* Woods misses cut after second round 79
* Refuses to blame personal problems for failure (Updates with details, quotes)
CHARLOTTE, North Carolina, April 30 Another side of Tiger Woods was unveiled to the golfing world on Friday. And just like the last time, it was shocking to see.
The private life of the world's richest sportsman had already been laid bare by the sordid revelations of his extra-marital affairs. Now his golf game is facing examination.
It is too early to say what, if any, effect his personal troubles will have on his game but Woods ensured those questions would be asked after a rare inept performance at the Quail Hollow championship on Friday.
Woods missed the cut for only the sixth time in his professional career after rounds of 74 and 79. That alone should be no real cause for concern but it was the manner of his early exit that was most alarming.
By his own incredible standards, this was a train crash the golfing world never expected to see. Woods looked like a man with the weight of the world on his shoulders but insisted the distractions in his private life were not to blame.
"Does it test you? Yes, of course it does," he told reporters.
"Is that any excuse? No, because I'm out there and I have the same opportunity as everybody else here in this field to shoot a good number, and I didn't do that."
Golf is a game that revolves around numbers and Wood's numbers were not impressive. At times, he looked like any weekend hacker.
It was just the sixth time in 241 professional appearances that he missed the cut. His second round of 79 was the second worst of his pro career, two behind the 81 he shot at the 2002 British Open.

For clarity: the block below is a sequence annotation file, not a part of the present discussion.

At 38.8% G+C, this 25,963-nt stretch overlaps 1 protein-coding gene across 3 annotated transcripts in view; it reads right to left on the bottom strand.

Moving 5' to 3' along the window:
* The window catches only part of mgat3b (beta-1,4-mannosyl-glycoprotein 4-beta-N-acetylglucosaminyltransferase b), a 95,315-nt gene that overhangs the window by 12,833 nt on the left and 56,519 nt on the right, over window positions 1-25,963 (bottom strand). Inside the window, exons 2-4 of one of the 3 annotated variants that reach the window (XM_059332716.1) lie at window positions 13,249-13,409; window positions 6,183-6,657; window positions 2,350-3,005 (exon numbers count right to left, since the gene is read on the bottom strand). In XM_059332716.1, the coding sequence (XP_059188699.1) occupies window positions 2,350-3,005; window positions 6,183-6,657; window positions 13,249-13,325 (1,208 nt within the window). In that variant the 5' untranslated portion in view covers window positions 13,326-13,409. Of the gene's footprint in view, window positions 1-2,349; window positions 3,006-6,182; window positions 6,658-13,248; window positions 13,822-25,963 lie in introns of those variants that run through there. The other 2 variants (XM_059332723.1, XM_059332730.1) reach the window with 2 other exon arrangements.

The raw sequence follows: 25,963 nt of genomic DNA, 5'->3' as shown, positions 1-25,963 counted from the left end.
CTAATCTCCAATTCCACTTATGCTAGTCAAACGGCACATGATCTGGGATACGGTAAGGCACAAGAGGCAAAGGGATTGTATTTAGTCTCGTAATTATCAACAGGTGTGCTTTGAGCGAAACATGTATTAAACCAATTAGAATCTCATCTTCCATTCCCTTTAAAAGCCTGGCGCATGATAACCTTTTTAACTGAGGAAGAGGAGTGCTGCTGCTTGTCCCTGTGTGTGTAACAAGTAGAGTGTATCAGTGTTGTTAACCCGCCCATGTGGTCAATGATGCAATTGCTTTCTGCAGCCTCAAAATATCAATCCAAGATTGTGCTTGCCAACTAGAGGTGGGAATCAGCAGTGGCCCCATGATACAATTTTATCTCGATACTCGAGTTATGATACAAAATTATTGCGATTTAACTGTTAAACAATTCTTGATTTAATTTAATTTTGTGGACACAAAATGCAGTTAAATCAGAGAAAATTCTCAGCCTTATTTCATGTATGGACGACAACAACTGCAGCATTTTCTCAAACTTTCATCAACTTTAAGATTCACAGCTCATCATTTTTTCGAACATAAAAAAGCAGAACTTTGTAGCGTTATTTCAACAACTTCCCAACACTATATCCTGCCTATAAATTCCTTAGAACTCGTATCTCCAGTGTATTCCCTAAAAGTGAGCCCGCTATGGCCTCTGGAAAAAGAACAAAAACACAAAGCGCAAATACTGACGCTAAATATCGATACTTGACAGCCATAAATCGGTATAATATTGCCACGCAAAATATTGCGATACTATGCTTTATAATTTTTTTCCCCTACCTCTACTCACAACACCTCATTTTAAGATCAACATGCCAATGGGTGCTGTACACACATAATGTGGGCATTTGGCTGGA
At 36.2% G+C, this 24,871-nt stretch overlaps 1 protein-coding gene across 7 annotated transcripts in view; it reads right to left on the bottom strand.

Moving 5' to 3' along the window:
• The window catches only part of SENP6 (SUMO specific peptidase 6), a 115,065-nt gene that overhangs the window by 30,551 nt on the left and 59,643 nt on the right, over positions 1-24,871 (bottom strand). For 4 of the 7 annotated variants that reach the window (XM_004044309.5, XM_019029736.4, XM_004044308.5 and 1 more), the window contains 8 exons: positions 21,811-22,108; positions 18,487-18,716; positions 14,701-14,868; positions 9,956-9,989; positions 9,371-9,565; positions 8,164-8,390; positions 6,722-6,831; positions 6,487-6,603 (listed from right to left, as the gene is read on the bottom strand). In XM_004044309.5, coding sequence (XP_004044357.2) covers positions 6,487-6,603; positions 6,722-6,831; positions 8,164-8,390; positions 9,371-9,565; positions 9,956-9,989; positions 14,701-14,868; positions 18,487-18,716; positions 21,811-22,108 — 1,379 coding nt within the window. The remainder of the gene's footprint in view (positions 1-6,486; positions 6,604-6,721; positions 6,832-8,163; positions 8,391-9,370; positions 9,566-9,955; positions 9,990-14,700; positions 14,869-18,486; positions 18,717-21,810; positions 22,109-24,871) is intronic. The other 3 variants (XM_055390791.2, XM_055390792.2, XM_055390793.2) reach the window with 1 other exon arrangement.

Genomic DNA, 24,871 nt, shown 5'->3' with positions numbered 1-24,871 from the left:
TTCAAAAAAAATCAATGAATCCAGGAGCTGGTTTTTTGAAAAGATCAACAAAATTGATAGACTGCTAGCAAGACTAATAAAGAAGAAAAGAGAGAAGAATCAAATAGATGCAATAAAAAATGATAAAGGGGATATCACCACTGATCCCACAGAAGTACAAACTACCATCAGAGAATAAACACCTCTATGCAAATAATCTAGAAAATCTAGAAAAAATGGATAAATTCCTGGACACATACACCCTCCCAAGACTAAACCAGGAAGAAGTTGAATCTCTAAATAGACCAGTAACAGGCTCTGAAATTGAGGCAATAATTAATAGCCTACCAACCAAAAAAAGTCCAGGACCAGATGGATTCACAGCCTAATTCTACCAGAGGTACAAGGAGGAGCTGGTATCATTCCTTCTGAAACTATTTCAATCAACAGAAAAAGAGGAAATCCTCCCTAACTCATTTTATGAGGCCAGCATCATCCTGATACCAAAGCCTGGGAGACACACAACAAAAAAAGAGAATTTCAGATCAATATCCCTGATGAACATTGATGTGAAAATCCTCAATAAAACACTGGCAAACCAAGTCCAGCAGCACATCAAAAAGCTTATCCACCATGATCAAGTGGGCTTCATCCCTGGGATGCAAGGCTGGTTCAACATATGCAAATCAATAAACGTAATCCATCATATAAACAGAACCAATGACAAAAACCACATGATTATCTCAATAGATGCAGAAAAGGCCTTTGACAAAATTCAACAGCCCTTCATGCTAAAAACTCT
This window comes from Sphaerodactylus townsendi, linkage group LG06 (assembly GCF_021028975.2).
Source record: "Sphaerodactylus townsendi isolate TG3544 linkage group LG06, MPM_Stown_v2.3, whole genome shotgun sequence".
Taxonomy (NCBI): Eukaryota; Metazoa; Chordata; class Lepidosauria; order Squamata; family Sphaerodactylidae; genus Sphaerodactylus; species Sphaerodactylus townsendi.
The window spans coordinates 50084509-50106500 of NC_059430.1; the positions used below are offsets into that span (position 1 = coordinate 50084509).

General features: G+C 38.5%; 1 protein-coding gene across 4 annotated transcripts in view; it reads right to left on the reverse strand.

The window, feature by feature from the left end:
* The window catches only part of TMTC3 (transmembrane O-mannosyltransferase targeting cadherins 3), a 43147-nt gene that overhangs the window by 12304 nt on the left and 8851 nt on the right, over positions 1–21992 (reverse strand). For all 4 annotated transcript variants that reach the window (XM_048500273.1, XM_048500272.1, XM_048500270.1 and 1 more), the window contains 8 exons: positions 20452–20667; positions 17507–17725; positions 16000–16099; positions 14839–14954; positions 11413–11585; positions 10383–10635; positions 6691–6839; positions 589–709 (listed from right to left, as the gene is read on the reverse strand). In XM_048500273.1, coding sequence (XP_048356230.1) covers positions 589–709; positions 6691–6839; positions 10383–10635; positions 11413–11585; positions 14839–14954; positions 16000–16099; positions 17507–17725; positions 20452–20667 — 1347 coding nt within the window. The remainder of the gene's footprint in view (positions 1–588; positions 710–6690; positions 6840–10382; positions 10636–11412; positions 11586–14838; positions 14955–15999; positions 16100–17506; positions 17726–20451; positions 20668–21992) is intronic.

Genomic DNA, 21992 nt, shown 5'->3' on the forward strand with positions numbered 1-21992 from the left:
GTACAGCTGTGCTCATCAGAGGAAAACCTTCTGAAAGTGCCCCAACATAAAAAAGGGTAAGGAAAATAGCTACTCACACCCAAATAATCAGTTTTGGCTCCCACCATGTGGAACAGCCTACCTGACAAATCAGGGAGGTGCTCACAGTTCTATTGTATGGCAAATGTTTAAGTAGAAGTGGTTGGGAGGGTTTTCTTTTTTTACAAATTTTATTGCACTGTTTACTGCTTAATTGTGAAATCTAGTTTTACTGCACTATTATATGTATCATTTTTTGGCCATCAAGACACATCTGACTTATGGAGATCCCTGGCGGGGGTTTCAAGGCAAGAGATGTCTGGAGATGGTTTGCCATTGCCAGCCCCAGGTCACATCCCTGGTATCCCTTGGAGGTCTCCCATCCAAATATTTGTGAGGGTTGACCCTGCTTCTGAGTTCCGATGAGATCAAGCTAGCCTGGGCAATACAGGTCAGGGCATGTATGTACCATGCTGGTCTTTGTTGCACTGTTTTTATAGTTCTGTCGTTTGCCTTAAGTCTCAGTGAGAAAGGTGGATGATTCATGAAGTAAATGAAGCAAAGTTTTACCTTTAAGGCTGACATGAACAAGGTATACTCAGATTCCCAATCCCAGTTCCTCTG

Woods took 43 shots to complete the back nine on Friday. This did match his worst-ever record. For the first time in nearly three years he made double bogeys on successive holes.
"It does bother me, no doubt," he said.
"But at least I get the weekend to watch and see how it's done, how real players play golf."
Woods was appearing in only his second tournament since coming out of his self-imposed five-month exile. No-one really expected him to start winning tournaments straight away, but even less thought he would implode as he did on Friday after finishing fourth at the US Masters.
There were ominous signs after he shot 74 on the first day and he struggled to get through his first nine holes on Friday level with the card, spoiling three birdies with three bogeys.
What unfolded on the back nine was like watching a man bleed on the course. Woods bogeyed the 10th, 11th and 12th holes to suddenly drop back to five-over-par. He stopped the rot with a par at the 13th before making a double-bogey at the 14th when he pitched over the green and into the water.
Worse was to come at the next hole when he four-putted for another double bogey. He closed with three pars to avoid shooting an embarrassing 80 but that failed to save him from having to pack his bags and head back home.
"It is what it is," he said. "Whatever it was, it wasn't good enough."
(Editing by Ian Ransom; To query or comment on this story email firstname.lastname@example.org)
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